Pierce v. Big River Steel LLC

Filing 19

ORDER denying without prejudice 11 Joint motion. Joint status report on where the case is going from here due by 12/13/2017. Signed by Judge D. P. Marshall Jr. on 11/13/2017. (jak)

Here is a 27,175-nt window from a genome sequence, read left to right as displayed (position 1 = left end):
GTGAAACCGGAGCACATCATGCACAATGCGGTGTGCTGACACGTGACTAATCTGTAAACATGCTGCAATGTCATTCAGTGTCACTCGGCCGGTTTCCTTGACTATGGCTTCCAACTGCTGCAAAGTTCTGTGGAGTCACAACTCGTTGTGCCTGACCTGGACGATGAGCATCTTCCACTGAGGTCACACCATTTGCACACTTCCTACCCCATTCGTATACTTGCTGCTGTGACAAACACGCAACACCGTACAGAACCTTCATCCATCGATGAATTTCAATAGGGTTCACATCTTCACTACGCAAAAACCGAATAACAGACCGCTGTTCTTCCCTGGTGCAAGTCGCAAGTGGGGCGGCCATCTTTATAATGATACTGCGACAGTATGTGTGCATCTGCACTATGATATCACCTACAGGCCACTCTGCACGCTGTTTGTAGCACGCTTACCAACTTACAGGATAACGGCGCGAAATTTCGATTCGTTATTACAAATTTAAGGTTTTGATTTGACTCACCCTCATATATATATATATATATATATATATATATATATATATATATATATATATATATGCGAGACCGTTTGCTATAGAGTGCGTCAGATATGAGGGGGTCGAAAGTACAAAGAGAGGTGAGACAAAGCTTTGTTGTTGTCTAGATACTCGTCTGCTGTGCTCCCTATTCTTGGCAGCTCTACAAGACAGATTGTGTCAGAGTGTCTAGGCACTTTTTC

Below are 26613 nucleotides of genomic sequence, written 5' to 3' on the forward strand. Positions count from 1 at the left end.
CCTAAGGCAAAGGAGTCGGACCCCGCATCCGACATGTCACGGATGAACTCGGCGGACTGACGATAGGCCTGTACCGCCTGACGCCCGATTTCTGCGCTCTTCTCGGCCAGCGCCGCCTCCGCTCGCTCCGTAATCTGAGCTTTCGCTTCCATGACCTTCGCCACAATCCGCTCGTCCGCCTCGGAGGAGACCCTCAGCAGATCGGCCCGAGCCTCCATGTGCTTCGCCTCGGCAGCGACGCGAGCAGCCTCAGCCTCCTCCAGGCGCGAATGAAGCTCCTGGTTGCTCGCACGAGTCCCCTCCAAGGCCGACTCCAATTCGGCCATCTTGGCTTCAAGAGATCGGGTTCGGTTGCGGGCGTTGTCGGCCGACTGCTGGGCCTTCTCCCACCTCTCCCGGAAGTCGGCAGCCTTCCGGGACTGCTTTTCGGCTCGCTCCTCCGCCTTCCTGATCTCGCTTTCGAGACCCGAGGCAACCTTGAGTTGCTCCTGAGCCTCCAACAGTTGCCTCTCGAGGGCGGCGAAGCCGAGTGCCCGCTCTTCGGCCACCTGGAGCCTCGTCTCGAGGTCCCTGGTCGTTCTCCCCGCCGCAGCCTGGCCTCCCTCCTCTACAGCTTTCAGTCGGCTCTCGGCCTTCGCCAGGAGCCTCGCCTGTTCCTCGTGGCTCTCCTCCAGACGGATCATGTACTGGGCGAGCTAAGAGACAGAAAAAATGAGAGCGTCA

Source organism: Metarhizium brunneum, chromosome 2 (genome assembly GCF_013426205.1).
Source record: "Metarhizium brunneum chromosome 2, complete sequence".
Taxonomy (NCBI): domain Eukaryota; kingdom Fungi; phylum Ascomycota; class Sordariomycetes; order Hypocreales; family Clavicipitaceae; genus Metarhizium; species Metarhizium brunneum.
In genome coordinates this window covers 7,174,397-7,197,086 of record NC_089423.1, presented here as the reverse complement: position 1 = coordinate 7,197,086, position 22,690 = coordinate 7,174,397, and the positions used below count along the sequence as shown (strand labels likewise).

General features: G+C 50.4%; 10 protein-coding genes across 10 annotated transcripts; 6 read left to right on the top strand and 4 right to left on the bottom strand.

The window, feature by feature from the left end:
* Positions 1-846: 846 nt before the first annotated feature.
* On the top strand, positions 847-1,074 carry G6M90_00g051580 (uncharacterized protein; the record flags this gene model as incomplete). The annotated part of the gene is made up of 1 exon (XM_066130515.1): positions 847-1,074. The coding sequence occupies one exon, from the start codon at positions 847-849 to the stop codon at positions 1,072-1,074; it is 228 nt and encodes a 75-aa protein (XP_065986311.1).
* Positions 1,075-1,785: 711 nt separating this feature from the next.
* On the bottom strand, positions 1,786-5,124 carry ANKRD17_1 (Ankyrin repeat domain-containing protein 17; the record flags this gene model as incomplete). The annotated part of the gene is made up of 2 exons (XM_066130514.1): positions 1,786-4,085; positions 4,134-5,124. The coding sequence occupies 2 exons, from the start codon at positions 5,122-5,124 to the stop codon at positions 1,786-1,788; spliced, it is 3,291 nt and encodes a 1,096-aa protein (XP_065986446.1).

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Case 3:17-cv-00063-DPM Document 19 Filed 11/13/17 Page 1 of 6 IN THE UNITED STATES DISTRICT COURT EASTERN DISTRICT OF ARKANSAS JONESBORO DIVISION KIM PIERCE, on Behalf of All PLAINTIFF Others Similarly Situated v. No. 3:17-cv-63-DPM DEFENDANT BIG RIVER STEEL LLC ORDER The parties want to settle their dispute about unpaid overtime. That's a good thing, and it is thus with reluctance that the Court says no. The terms proposed aren't fair or reasonable. Pierce used to work at Big River's steel mill. She filed this case, alleging that the mill had shorted her and other employees in paying overtime. She proposed a collective action under the Fair Labor Standards Act and a class action under the parallel Arkansas statute. Pierce and her colleagues were paid production bonuses. Big River, she alleged, hadn't included those bonuses in calculating the correct rate for the overtime everyone routinely worked at the mill. After getting the suit papers, Big River investigated. The mill concluded that it had indeed made the mistake Pierce and her lawyers asserted. Approximately three weeks after Pierce filed her case, Big River made its employees whole. It paid Pierce and her co-workers the difference between the amount of overtime each had been paid and the Case 3:17-cv-00063-DPM Document 19 Filed 11/13/17 Page 2 of 6 amount each person was owed, plus a 100% match to cover liquidated damages available under the wage statutes, and interest at 6%. Pierce got $2,978.68. Big River paid more than $2 million to its workers. Those workers did not sign any release; and the payments to them weren't marked "settlement" or conditioned in any way. Pierce's case wasn't mentioned. The parties' lawyers then started talking settlement. The case was about a month old. In due course, Big River answered, explaining its mistake and its fix, and saying it stood ready to pay Pierce a reasonable attorney's fee. The parties eventually made a deal. Their proposed settlement is now before the Court and they seek approval. NQ 11; Lynn's Food Stores, Inc. v. U.S. By & Through U.S. Department of Labor, Employment Standards Administration, Wage & Hour Division, 679 F.2d 1350, 1354 (11th Cir. 1982). The parties have, helpfully, responded to questions and provided documents. NQ 18. The Court has drawn freely on those materials in stating the case. Here's the proposed deal. Pierce agrees to dismiss this case with prejudice, release a basket of other potential claims (reserving those asserted in a pending EEOC charge), and not to seek or accept employment with Big River in the future. There's no release of coworkers' claims. Big River agrees to provide a neutral reference. The parties acknowledge the $2,978.68 already paid Pierce for unpaid overtime, an equal amount of liquidated damages, and interest. The -2- Case 3:17-cv-00063-DPM Document 19 Filed 11/13/17 Page 3 of 6 parties propose that Big River pay Pierce $10,720 more "representing an incentive award for settlement[.]" NQ 12 at 2. They also propose that Big River pay Pierce's lawyers $62,000 in fees and expenses. The lawyers are out of pocket $487.49 for the filing fee, service, and copies. "[T]he agreed amount of fees[,]" the parties say in their joint motion to approve the settlement, "is based primarily on the results obtained for Plaintiff and her co[-]workers, not the hours expended by counsel." NQ 11 at 2. Rounding for simplicity, Pierce's lawyers worked fifty-one hours, which generated (at healthy hourly rates ranging from $175 to $290) an $11,500 bill. Several circumstances favor approving the deal. It was negotiated at arms-length between adversaries. Able counsel represent each side. There's not even a hint that Pierce or her co-workers would be shortchanged. Pierce is made completely whole for the overtime violation. As the indirect beneficiaries of Pierce's lawsuit, her co-workers got made whole, too, and this involved big money. Other circumstances, though, weigh against the deal, decisively so, in this Court's view. First, no collective action or class has been certified. An incentive award to Pierce and a non-lodestar attorney' s fee reflect group-wide litigation that didn't really happen. None of the procedural protections that attend group litigation, such as notice to those affected and a chance to object, are present. This case stopped at the door. -3- Case 3:17-cv-00063-DPM Document 19 Filed 11/13/17 Page 4 of 6 Second, the proposed incentive award to Pierce is not fair. The payment she got for overtime represents a 100% recovery of everything she could have gained by winning the case. She did not earn a service fee by giving a deposition, attending hearings, or being the public face of workers in an extended dispute with their employer. Filing the case pushed Big River into investigating the pay issue. But the mill's immediate fix shows that there was no push back, much less a real fight. Pierce is merely one step away from all her co-workers on the overtime point-she sued, and that step doesn't justify a $10,720 payment. Perhaps more money for Pierce could be justified in terms of other things she's giving up in the deal. The release of many other potential claims and the no-reapplication terms come to mind. But these are not the words or the structure of the parties' agreement, and in terms of the overtime claims pleaded, this proposed award would be a windfall. The Court has found no precedent that would support this payment. And the parties have not cited one. The proposed attorney's fee is unreasonable. To get the dispute resolved and move on, it's understandable that Big River would not quibble over hourly rates or the inefficiencies that come from having many lawyers on a case. Four main lawyers, with assists from five more, strikes the Court as too many hands. But, at the threshold this looked like a big case; a full team was justified. The proposed fee, though, doesn't simply cover the time billed. It doesn't go a bit farther, -4- Case 3:17-cv-00063-DPM Document 19 Filed 11/13/17 Page 5 of 6 seeking a multiplier of l, for example, to reflect the substantial collateral benefits. Even that step would be novel under precedent, but it w ould come much closer to being reasonable. Instead, the parties' proposal seeks a multiplier of more than 5. In lodestar terms, the proposal seeks an hourly rate of more than $1200. That's unreasonable. It is, as the parties note, only approximately 3% of the total payout to all employees. NQ 18 at 3. But this is not a common fund case. Compare Keil v. Lopez, 862 F.3d 685 (8th Cir. 2017). Every precedent cited by the parties, NQ 18 at 1-2, involved a collective action or class certified by the Court with all the usual procedural steps and protections. E.g., Collins v. Sanderson Farms, Inc., 568 F. Supp. 2d 714, 717 (E.D. La. 2008) . Those cases provide no support here. This suit alerted Big River to a widespread overtime problem, which the company promptly fixed before the case launched. Counsel deserves credit, and probably some reasonable compensation for raising the storm flag, but approximately $50,000 more than a generous hours-based fee is just too much. * * * Joint motion, NQ 11, denied without prejudice. Joint status report on where the case is going from here due by 13 December 2017. -5- Case 3:17-cv-00063-DPM Document 19 Filed 11/13/17 Page 6 of 6 So Ordered. D.P. Marsh~; United States District Judge -6-